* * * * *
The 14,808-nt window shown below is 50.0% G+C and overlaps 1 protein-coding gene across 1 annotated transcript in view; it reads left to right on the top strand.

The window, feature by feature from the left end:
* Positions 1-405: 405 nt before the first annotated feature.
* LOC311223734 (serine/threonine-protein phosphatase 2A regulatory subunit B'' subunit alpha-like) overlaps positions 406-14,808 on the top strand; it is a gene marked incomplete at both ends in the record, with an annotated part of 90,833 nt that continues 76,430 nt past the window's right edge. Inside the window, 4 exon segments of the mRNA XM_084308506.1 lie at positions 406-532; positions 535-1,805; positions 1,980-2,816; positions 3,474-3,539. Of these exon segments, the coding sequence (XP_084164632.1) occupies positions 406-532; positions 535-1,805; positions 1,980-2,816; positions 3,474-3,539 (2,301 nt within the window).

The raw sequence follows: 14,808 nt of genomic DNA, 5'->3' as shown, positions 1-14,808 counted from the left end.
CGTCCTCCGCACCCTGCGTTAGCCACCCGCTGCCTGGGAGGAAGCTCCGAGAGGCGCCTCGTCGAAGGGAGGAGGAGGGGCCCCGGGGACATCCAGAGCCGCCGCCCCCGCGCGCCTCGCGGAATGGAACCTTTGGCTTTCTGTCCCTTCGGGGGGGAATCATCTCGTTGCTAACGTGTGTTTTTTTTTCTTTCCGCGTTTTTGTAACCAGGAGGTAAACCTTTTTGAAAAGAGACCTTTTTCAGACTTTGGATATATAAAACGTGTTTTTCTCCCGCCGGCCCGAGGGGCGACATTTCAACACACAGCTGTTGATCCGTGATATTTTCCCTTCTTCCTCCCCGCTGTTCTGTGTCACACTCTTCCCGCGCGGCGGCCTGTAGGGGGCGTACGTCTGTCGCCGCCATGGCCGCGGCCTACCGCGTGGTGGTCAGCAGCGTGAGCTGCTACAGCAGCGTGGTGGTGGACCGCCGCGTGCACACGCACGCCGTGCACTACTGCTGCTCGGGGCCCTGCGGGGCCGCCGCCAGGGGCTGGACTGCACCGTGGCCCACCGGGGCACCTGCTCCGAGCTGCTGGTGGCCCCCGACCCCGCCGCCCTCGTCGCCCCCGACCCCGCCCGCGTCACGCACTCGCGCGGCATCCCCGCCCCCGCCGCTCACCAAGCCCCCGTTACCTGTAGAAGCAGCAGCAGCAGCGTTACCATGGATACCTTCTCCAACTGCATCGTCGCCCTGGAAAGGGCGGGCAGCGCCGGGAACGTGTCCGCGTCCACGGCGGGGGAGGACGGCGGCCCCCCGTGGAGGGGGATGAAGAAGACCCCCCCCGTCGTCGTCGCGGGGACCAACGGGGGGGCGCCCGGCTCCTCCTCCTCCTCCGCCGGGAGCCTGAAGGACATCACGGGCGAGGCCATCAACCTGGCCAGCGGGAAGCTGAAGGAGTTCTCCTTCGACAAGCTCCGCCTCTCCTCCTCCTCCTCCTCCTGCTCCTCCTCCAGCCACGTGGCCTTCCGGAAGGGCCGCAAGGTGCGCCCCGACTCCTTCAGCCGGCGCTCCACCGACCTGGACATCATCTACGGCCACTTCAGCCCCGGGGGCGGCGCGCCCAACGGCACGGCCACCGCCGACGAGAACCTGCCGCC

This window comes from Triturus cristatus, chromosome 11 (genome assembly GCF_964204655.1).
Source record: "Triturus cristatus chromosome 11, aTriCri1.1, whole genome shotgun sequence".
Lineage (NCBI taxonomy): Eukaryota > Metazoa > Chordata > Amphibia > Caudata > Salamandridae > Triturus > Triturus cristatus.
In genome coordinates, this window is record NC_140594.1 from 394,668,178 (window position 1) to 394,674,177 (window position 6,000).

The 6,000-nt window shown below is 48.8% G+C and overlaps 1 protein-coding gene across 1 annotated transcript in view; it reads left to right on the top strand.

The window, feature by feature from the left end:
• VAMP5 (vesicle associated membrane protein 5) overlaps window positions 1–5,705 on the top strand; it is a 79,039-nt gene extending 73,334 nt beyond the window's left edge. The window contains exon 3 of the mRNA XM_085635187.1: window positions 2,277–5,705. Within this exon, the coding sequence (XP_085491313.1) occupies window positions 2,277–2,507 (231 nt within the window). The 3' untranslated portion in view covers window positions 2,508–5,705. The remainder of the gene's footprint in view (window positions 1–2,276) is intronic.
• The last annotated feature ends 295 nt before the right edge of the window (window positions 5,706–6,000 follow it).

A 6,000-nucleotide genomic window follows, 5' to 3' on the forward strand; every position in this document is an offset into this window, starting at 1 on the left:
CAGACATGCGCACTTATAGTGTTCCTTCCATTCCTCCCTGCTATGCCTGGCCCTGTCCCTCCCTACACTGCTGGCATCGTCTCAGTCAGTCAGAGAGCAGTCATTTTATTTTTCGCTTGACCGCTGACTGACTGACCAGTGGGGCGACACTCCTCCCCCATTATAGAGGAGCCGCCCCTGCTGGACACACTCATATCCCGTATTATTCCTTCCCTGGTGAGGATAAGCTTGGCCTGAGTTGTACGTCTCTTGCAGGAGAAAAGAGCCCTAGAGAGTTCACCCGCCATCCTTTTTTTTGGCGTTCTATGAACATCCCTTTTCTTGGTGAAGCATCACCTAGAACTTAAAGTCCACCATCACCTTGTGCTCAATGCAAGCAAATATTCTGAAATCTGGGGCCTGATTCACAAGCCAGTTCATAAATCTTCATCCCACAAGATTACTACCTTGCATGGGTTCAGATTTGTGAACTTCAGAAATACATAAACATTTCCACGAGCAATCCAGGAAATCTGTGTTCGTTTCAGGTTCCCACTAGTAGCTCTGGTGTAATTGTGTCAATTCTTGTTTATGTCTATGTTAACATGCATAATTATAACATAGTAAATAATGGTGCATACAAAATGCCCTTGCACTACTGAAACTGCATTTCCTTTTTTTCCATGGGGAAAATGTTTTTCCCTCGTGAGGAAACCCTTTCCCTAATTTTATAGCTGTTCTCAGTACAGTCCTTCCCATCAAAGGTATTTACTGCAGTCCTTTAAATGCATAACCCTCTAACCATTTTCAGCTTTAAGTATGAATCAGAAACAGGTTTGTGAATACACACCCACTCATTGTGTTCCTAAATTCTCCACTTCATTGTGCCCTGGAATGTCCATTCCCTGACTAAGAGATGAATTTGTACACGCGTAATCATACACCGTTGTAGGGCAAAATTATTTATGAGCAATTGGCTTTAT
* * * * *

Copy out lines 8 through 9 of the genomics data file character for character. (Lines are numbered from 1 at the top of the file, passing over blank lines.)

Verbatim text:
Source record: "Triturus cristatus chromosome 11, aTriCri1.1, whole genome shotgun sequence".
Lineage (NCBI taxonomy): Eukaryota > Metazoa > Chordata > Amphibia > Caudata > Salamandridae > Triturus > Triturus cristatus.